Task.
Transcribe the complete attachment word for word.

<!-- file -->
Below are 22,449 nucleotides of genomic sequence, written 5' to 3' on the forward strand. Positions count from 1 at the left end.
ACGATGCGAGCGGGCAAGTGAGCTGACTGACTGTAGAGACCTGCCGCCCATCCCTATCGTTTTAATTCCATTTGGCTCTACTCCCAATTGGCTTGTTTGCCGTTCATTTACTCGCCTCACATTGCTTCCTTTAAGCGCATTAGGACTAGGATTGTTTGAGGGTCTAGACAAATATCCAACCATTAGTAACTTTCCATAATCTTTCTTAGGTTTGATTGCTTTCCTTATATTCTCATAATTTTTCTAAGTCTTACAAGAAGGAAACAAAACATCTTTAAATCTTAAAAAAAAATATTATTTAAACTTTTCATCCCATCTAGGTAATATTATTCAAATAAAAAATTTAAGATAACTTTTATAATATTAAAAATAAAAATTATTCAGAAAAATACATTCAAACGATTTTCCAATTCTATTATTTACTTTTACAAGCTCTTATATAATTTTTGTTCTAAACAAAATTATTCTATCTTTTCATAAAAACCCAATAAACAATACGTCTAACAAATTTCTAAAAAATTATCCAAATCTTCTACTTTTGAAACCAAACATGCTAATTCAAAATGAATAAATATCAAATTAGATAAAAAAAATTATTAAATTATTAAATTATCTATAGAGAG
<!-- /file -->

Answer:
Below are 22,449 nucleotides of genomic sequence, written 5' to 3' on the forward strand. Positions count from 1 at the left end.
ACGATGCGAGCGGGCAAGTGAGCTGACTGACTGTAGAGACCTGCCGCCCATCCCTATCGTTTTAATTCCATTTGGCTCTACTCCCAATTGGCTTGTTTGCCGTTCATTTACTCGCCTCACATTGCTTCCTTTAAGCGCATTAGGACTAGGATTGTTTGAGGGTCTAGACAAATATCCAACCATTAGTAACTTTCCATAATCTTTCTTAGGTTTGATTGCTTTCCTTATATTCTCATAATTTTTCTAAGTCTTACAAGAAGGAAACAAAACATCTTTAAATCTTAAAAAAAAATATTATTTAAACTTTTCATCCCATCTAGGTAATATTATTCAAATAAAAAATTTAAGATAACTTTTATAATATTAAAAATAAAAATTATTCAGAAAAATACATTCAAACGATTTTCCAATTCTATTATTTACTTTTACAAGCTCTTATATAATTTTTGTTCTAAACAAAATTATTCTATCTTTTCATAAAAACCCAATAAACAATACGTCTAACAAATTTCTAAAAAATTATCCAAATCTTCTACTTTTGAAACCAAACATGCTAATTCAAAATGAATAAATATCAAATTAGATAAAAAAAATTATTAAATTATTAAATTATCTATAGAGAG